Young wards of the Province of Ontario can now receive financial and emotional supports up to the age of 21 through the Extended Care and Maintenance (ECM) program. The program provides youth in care with valuable opportunities to complete secondary and postsecondary education, receive job training, access clinical interventions and learn important life skills.
Quinte Children’s Homes believes there are many benefits to having a child remain on an ECM agreement. “The recent attention to the importance of ECM for youth in care is long overdue,” says Stevenson, Waplak & Associates Clinical Director Jeff Waplak. “It has been beneficial for the youth within our care to work collaboratively with us and their guardian (their agency) to develop transition plans based on their strengths and needs and not based on a birth date.”
Access to Extended Care and Maintenance had previously ended when a youth turned 18. In the past, kids who left care at age 16 or 17 couldn’t return for these important supports. The Building Families and Supporting Youth To Be Successful Act, 2011 removed barriers to allow older youth whose care was terminated at ages 16 or 17 to return and receive supports until the age of 21.
“We have long advocated that an individual’s needs don’t change overnight simply because the calendar reads that they are 17 one day and 18 the next,” says Waplak. “We are seeing individuals take advantage of ECM plans and graduate high school, engage in college preparation courses and achieve meaningful employment.”
Seven Quinte Children’s Homes kids are now making big plans with the help of ECM. Two university-bound kids are staying with their family units until they integrate into the university setting. Two youth are staying with their families with full agency support to finish high school. Two youth with developmental disabilities are remaining with their family units and one will be supported until an appropriate adult program is identified.
“With agency support, all of our kids who are actively striving to finish high school get the opportunity to finish high school within their family setting and have bridge support until enrolling in university,” says Waplak.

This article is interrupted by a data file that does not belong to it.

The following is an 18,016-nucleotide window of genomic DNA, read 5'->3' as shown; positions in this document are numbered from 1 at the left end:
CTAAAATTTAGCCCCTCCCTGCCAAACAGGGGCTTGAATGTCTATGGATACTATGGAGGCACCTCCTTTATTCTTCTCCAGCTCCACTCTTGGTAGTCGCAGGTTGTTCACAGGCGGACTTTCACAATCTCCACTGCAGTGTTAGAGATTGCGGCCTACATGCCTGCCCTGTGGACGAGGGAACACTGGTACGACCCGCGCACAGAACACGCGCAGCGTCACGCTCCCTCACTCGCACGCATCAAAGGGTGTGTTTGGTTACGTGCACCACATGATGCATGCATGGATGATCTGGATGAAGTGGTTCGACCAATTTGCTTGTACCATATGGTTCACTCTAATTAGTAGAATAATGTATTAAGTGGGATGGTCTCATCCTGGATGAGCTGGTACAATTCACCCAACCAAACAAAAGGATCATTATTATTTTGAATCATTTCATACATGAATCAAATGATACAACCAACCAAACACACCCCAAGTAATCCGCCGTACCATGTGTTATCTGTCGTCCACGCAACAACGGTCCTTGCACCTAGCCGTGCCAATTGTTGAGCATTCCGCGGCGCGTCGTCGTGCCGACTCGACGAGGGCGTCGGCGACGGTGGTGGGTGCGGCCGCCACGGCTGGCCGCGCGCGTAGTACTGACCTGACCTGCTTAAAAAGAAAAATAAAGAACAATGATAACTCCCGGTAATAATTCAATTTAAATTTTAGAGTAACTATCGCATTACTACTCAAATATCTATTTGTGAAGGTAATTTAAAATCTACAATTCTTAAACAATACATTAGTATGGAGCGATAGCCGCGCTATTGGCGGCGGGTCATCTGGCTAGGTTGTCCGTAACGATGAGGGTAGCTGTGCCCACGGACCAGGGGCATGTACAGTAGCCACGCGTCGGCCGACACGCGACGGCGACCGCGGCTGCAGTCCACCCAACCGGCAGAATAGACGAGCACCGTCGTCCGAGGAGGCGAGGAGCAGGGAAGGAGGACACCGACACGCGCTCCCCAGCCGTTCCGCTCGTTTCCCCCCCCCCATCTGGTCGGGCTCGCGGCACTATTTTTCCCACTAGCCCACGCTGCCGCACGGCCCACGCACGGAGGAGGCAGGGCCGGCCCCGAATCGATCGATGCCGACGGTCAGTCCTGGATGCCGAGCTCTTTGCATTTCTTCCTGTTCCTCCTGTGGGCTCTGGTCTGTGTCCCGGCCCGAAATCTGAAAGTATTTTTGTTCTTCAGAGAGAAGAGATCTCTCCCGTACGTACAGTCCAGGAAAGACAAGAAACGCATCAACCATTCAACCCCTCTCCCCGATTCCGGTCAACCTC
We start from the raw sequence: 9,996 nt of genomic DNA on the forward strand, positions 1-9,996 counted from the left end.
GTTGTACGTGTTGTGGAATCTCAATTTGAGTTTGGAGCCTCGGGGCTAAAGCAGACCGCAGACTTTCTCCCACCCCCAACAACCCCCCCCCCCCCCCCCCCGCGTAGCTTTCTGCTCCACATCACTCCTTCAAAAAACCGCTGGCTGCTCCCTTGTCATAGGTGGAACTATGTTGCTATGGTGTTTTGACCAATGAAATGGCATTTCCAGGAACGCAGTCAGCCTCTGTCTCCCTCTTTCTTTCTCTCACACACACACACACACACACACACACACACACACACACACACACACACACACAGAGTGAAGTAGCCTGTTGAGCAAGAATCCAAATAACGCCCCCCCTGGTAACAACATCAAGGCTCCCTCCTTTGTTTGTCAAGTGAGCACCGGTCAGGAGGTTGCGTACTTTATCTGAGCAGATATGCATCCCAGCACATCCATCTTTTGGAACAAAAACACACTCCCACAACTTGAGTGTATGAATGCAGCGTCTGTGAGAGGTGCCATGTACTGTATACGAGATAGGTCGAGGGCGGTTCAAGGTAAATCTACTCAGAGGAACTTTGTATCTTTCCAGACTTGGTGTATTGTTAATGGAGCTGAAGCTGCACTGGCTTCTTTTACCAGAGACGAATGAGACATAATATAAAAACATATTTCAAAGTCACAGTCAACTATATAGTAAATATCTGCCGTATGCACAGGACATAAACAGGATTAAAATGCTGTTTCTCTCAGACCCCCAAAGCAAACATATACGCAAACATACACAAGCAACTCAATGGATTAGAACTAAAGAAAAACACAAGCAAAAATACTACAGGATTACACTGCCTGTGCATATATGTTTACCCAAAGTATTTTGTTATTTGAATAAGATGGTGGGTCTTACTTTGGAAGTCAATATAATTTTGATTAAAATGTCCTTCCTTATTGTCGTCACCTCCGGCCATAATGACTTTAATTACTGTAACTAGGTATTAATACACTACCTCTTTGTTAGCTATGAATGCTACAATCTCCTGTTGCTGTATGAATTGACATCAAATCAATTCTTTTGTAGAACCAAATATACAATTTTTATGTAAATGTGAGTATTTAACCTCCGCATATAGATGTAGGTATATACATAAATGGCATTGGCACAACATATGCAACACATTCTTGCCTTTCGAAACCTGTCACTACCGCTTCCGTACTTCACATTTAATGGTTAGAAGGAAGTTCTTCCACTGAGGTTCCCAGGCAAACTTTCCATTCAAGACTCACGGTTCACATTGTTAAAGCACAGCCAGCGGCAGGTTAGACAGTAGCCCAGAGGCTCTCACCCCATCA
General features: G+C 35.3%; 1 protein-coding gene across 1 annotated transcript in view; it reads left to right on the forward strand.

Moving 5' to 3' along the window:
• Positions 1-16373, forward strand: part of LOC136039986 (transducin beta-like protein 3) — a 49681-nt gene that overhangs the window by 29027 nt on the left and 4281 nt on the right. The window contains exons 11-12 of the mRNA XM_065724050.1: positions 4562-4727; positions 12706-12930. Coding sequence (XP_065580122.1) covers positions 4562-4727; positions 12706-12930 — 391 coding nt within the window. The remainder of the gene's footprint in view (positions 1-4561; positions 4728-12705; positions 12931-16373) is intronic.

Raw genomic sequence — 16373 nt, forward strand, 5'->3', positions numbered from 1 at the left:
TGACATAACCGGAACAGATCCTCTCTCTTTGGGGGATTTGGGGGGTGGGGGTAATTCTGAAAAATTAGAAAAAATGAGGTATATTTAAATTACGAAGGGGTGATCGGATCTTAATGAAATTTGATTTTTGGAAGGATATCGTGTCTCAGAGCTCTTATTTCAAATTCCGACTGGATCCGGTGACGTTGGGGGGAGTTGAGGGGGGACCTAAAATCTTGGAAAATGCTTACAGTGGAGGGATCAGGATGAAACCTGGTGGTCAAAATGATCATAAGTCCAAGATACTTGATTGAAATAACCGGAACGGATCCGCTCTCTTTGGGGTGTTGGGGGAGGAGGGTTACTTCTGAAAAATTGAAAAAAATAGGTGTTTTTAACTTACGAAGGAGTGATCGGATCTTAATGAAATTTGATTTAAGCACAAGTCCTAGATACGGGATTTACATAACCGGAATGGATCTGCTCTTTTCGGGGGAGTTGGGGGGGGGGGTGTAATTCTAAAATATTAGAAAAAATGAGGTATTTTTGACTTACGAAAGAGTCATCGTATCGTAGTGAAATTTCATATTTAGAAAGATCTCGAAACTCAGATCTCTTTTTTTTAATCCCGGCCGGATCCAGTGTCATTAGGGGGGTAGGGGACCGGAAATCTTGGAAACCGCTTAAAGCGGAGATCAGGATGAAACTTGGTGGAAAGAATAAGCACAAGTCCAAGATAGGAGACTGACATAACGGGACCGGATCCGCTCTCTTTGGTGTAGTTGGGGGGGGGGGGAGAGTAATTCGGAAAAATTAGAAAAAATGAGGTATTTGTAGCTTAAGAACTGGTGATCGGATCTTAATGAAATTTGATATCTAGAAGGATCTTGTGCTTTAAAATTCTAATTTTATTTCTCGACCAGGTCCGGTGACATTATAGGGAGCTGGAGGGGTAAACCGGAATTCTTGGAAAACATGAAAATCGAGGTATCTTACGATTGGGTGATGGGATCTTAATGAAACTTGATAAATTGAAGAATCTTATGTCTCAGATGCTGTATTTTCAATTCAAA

The financial support provided by ECM does not include a “clawback” feature and provides security whether the youth is pursuing postsecondary education, attempting to find employment or working part-time and developing future plans. For youth in postsecondary education, it means that part-time employment may not be necessary, freeing them up to focus solely on their studies. Continuing with an ECM agreement also provides access to scholarships, bursaries and grants offered for youth in care.
“Beyond these practical considerations, an ECM agreement provides youth who are often not fully prepared to move to total independence with the continued emotional support of their Children’s Services Worker,” says a worker with 20 years of experience in the field. “Youth in care have faced many struggles in their lives, often mature more slowly and have limited or no family support. Most 18-year-olds are ill-equipped to manage totally on their own and Crown Wards are no different. An ECM agreement gives them a higher level of support and access to resources.”
Many youth advocates, including the Office of the Provincial Advocate for Children & Youth, are now recommending that ECM agreements be available until the age of 25 in order to fully support youth in their transition to the world of work.